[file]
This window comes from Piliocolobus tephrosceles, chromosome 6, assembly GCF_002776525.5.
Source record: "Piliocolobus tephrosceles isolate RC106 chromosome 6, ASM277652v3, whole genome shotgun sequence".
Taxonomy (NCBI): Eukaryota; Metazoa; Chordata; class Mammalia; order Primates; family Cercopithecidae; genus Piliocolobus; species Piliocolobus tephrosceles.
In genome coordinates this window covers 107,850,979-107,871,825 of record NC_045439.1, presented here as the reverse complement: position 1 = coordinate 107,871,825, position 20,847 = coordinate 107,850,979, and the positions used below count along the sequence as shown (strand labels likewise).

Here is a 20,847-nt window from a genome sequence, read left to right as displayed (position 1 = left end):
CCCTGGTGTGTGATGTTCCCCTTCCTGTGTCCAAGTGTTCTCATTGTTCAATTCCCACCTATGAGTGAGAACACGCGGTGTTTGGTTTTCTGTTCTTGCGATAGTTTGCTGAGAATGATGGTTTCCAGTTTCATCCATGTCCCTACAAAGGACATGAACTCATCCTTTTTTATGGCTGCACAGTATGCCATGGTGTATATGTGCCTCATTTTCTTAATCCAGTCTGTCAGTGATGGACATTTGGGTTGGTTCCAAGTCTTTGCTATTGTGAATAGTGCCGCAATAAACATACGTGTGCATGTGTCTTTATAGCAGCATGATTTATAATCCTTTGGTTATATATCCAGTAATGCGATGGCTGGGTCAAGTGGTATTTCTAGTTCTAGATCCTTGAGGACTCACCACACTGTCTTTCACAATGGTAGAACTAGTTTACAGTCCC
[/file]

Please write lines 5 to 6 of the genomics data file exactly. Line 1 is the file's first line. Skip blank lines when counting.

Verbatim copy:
Here is a 20,847-nt window from a genome sequence, read left to right as displayed (position 1 = left end):
CCCTGGTGTGTGATGTTCCCCTTCCTGTGTCCAAGTGTTCTCATTGTTCAATTCCCACCTATGAGTGAGAACACGCGGTGTTTGGTTTTCTGTTCTTGCGATAGTTTGCTGAGAATGATGGTTTCCAGTTTCATCCATGTCCCTACAAAGGACATGAACTCATCCTTTTTTATGGCTGCACAGTATGCCATGGTGTATATGTGCCTCATTTTCTTAATCCAGTCTGTCAGTGATGGACATTTGGGTTGGTTCCAAGTCTTTGCTATTGTGAATAGTGCCGCAATAAACATACGTGTGCATGTGTCTTTATAGCAGCATGATTTATAATCCTTTGGTTATATATCCAGTAATGCGATGGCTGGGTCAAGTGGTATTTCTAGTTCTAGATCCTTGAGGACTCACCACACTGTCTTTCACAATGGTAGAACTAGTTTACAGTCCC